Understanding the role of illicit transactions in land-change dynamics
Illegal activities and corruption have a major impact on land use changes and the related sustainability debate. Due to the hidden nature and the dangers of explicitly investigating this, too little attention is paid to this.
01/29/2020 | 11:16 AM
Professor of Spatial Environmental Analysis Peter Verburg of the Institute for Environmental Studies (IVM), together with colleagues from Arizona State University and the University of Alabama, sketches on the basis of a new conceptual model how data on this phenomenon can be collected and included in international models for quantifying the consequences for climate change and biodiversity. The research was published on January 13 in Nature Sustainability; "Understanding the role of illicit transactions in land-change dynamics".
The researchers indicate in the publication how important it is to map the role of illegal and corrupt practices on land use change by combining data from satellite images and land use activities in innovative ways.
Examples of illegal practices
Illegal activities range from deforestation for narco drugs in Costa Rica to the illegal mining of sand by Mafia groups in India and illegal transactions between property developers and politicians in the US. Everywhere in the world there are examples of illegal activities that have a major impact on land use. Scientists estimate that 40% of global deforestation is illegal and that in some countries, such as Indonesia and Brazil, this can go up to 80%. Failure to include these activities can have major consequences for quantifying the impact of land use on climate and biodiversity and shaping effective policies. The research is a call to the scientific community to take this topic seriously by using the new model.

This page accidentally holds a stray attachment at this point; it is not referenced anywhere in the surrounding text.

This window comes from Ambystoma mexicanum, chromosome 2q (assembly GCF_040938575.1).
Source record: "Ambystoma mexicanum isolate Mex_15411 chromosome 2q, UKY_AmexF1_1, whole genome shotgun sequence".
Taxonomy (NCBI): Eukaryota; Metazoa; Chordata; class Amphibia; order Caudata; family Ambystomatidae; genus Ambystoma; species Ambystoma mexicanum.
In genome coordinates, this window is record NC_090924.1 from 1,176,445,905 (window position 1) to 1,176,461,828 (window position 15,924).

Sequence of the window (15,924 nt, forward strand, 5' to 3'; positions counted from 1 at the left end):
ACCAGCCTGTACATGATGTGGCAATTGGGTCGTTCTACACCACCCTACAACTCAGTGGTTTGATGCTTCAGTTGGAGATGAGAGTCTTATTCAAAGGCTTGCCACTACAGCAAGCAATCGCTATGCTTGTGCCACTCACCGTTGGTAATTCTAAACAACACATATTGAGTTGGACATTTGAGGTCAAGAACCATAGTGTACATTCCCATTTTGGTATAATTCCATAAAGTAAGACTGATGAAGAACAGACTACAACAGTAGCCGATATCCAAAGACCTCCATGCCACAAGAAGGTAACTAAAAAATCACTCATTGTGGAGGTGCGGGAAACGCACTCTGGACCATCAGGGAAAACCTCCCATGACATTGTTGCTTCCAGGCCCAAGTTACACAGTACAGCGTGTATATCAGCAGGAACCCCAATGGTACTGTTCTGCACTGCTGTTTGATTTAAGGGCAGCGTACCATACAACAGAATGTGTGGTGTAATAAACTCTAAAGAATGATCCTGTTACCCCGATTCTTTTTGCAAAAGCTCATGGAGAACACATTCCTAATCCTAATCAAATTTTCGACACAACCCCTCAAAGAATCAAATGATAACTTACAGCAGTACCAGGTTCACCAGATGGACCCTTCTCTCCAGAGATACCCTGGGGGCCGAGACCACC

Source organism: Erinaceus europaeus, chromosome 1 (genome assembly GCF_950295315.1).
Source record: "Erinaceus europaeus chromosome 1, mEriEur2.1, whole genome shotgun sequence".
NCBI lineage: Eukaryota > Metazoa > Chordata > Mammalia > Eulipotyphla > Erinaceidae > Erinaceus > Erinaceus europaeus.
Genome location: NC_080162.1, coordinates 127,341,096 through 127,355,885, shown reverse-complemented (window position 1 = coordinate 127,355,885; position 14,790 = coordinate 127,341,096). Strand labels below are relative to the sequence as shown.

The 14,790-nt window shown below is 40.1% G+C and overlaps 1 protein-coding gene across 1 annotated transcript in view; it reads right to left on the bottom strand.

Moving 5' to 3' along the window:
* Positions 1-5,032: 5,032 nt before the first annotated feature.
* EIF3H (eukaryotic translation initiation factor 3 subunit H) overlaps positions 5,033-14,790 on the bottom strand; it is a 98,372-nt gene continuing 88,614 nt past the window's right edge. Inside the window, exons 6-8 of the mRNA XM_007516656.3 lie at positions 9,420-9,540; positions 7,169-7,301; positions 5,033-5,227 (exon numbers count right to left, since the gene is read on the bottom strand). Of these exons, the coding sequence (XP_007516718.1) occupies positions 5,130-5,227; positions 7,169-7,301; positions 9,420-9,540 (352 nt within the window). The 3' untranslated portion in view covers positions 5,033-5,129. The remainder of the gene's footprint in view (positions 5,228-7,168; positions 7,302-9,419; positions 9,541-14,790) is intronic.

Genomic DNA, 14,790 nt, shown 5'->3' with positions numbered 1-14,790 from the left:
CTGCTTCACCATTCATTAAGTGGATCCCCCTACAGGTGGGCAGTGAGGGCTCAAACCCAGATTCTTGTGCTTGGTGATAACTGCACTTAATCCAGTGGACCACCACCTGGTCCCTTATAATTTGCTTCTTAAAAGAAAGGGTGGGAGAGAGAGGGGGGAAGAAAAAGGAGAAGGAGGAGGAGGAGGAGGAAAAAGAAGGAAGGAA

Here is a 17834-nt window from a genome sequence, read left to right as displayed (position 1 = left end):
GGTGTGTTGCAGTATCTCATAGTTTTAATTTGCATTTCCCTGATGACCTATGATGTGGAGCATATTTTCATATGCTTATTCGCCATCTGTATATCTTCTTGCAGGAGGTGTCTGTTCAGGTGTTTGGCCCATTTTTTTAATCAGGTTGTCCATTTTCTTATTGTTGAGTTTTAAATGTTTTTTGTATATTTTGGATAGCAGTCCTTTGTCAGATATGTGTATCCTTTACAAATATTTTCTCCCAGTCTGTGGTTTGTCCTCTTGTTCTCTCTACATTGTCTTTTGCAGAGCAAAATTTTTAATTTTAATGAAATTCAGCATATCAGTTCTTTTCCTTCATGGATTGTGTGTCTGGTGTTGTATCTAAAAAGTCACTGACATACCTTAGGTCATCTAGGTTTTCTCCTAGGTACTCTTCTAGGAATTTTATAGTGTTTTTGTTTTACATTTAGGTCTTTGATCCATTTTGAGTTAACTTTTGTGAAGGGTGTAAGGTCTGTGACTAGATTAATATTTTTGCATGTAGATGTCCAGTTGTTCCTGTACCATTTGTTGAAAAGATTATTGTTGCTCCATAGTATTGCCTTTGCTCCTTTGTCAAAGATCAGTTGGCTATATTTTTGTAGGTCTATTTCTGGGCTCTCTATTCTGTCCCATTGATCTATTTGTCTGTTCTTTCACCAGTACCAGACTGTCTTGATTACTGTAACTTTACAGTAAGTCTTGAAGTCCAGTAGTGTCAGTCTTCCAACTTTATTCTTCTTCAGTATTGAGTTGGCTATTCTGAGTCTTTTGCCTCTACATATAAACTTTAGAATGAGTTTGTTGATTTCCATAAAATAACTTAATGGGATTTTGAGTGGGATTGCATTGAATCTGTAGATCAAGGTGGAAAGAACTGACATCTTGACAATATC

A good example is recent work on the correlation between narco trafficking and deforestation in Central America where the specific deforestation patterns that these activities generate are used to recognize them.
Interdisciplinary research necessary
“To understand the extent and underlying processes of these land use changes, interdisciplinary research is needed: if you want to understand the relationship between corruption and deforestation, you must bring a geographer together with a political scientist who can explain how corruption works and an economist who can look at the financial transactions that take place. Explicitly addressing these processes requires not only new techniques and methods, but also breaking the barriers to cooperation between the disciplines”, says Verburg.